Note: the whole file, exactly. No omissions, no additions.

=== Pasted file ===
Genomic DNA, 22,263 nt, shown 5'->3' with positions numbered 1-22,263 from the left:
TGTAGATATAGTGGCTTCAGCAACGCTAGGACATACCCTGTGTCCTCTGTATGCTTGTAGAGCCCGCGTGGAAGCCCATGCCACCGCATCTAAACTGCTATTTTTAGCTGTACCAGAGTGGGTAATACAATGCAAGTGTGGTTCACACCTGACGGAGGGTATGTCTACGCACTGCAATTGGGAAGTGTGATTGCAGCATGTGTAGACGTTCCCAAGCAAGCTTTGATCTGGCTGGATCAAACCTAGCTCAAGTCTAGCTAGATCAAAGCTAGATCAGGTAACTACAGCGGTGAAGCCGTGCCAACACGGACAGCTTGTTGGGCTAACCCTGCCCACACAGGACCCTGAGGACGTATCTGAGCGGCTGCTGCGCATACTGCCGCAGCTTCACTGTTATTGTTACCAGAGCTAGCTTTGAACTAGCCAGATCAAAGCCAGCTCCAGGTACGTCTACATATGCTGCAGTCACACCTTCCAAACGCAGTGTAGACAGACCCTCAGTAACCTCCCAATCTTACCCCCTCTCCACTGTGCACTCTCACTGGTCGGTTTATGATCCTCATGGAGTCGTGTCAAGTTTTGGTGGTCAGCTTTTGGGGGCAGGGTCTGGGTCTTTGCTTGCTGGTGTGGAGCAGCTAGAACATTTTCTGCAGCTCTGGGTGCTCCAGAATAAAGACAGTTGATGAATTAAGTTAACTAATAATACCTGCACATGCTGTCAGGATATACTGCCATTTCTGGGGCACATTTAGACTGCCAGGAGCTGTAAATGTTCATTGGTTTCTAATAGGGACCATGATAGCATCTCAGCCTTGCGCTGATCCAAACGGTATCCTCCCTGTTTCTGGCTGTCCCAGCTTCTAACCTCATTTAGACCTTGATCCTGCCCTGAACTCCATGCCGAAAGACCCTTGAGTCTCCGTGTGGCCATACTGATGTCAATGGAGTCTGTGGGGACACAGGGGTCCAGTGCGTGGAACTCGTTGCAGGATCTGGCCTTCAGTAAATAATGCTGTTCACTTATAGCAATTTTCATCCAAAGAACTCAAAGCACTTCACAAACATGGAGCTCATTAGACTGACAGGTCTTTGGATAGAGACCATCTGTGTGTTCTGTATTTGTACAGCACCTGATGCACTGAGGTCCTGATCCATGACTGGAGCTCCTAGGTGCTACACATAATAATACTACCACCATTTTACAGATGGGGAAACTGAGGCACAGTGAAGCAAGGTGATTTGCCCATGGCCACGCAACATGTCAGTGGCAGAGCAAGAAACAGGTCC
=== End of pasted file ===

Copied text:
Genomic DNA, 22,263 nt, shown 5'->3' with positions numbered 1-22,263 from the left:
TGTAGATATAGTGGCTTCAGCAACGCTAGGACATACCCTGTGTCCTCTGTATGCTTGTAGAGCCCGCGTGGAAGCCCATGCCACCGCATCTAAACTGCTATTTTTAGCTGTACCAGAGTGGGTAATACAATGCAAGTGTGGTTCACACCTGACGGAGGGTATGTCTACGCACTGCAATTGGGAAGTGTGATTGCAGCATGTGTAGACGTTCCCAAGCAAGCTTTGATCTGGCTGGATCAAACCTAGCTCAAGTCTAGCTAGATCAAAGCTAGATCAGGTAACTACAGCGGTGAAGCCGTGCCAACACGGACAGCTTGTTGGGCTAACCCTGCCCACACAGGACCCTGAGGACGTATCTGAGCGGCTGCTGCGCATACTGCCGCAGCTTCACTGTTATTGTTACCAGAGCTAGCTTTGAACTAGCCAGATCAAAGCCAGCTCCAGGTACGTCTACATATGCTGCAGTCACACCTTCCAAACGCAGTGTAGACAGACCCTCAGTAACCTCCCAATCTTACCCCCTCTCCACTGTGCACTCTCACTGGTCGGTTTATGATCCTCATGGAGTCGTGTCAAGTTTTGGTGGTCAGCTTTTGGGGGCAGGGTCTGGGTCTTTGCTTGCTGGTGTGGAGCAGCTAGAACATTTTCTGCAGCTCTGGGTGCTCCAGAATAAAGACAGTTGATGAATTAAGTTAACTAATAATACCTGCACATGCTGTCAGGATATACTGCCATTTCTGGGGCACATTTAGACTGCCAGGAGCTGTAAATGTTCATTGGTTTCTAATAGGGACCATGATAGCATCTCAGCCTTGCGCTGATCCAAACGGTATCCTCCCTGTTTCTGGCTGTCCCAGCTTCTAACCTCATTTAGACCTTGATCCTGCCCTGAACTCCATGCCGAAAGACCCTTGAGTCTCCGTGTGGCCATACTGATGTCAATGGAGTCTGTGGGGACACAGGGGTCCAGTGCGTGGAACTCGTTGCAGGATCTGGCCTTCAGTAAATAATGCTGTTCACTTATAGCAATTTTCATCCAAAGAACTCAAAGCACTTCACAAACATGGAGCTCATTAGACTGACAGGTCTTTGGATAGAGACCATCTGTGTGTTCTGTATTTGTACAGCACCTGATGCACTGAGGTCCTGATCCATGACTGGAGCTCCTAGGTGCTACACATAATAATACTACCACCATTTTACAGATGGGGAAACTGAGGCACAGTGAAGCAAGGTGATTTGCCCATGGCCACGCAACATGTCAGTGGCAGAGCAAGAAACAGGTCC